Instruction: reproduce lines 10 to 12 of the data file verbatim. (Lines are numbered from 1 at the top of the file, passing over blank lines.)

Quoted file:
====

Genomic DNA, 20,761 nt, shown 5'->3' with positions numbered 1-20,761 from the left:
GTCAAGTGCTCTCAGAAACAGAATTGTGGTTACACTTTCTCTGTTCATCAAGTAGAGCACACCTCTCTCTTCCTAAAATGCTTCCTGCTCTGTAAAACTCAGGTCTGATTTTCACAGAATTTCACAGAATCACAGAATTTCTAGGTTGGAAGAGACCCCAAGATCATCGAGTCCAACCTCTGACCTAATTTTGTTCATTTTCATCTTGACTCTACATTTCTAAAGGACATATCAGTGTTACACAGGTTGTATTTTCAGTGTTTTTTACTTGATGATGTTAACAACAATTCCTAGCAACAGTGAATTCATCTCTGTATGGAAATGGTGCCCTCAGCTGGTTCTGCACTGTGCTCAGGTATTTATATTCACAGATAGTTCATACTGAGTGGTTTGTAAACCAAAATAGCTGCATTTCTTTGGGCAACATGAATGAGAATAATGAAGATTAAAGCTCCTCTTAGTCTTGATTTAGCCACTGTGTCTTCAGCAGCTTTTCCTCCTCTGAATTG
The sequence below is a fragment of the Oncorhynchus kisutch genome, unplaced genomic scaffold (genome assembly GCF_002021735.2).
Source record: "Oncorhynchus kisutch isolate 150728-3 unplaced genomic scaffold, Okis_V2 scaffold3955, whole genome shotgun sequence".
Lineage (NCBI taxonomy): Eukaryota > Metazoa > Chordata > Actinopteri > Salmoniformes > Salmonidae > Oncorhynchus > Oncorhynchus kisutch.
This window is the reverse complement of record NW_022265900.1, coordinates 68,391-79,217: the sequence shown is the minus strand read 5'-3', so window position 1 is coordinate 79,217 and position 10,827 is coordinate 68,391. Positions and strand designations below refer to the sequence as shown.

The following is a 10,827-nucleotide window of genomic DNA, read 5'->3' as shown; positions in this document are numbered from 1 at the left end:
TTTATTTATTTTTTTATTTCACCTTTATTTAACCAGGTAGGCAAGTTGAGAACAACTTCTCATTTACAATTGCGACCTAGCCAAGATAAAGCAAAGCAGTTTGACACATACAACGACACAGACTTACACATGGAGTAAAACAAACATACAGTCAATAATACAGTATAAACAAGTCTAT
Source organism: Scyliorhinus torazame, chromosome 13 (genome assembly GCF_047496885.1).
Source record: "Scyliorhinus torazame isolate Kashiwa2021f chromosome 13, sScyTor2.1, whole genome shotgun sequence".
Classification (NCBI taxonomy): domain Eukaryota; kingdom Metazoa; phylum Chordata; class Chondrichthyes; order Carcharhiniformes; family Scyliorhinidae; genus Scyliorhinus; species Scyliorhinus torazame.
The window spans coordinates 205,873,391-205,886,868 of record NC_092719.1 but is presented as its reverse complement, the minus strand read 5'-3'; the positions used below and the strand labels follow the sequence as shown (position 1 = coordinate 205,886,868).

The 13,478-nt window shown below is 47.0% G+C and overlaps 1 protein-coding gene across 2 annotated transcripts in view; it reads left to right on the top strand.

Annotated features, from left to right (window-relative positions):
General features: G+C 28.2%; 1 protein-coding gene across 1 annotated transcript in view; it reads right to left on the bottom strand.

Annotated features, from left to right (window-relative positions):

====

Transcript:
Source record: "Scyliorhinus torazame isolate Kashiwa2021f chromosome 13, sScyTor2.1, whole genome shotgun sequence".
Classification (NCBI taxonomy): domain Eukaryota; kingdom Metazoa; phylum Chordata; class Chondrichthyes; order Carcharhiniformes; family Scyliorhinidae; genus Scyliorhinus; species Scyliorhinus torazame.
The window spans coordinates 205,873,391-205,886,868 of record NC_092719.1 but is presented as its reverse complement, the minus strand read 5'-3'; the positions used below and the strand labels follow the sequence as shown (position 1 = coordinate 205,886,868).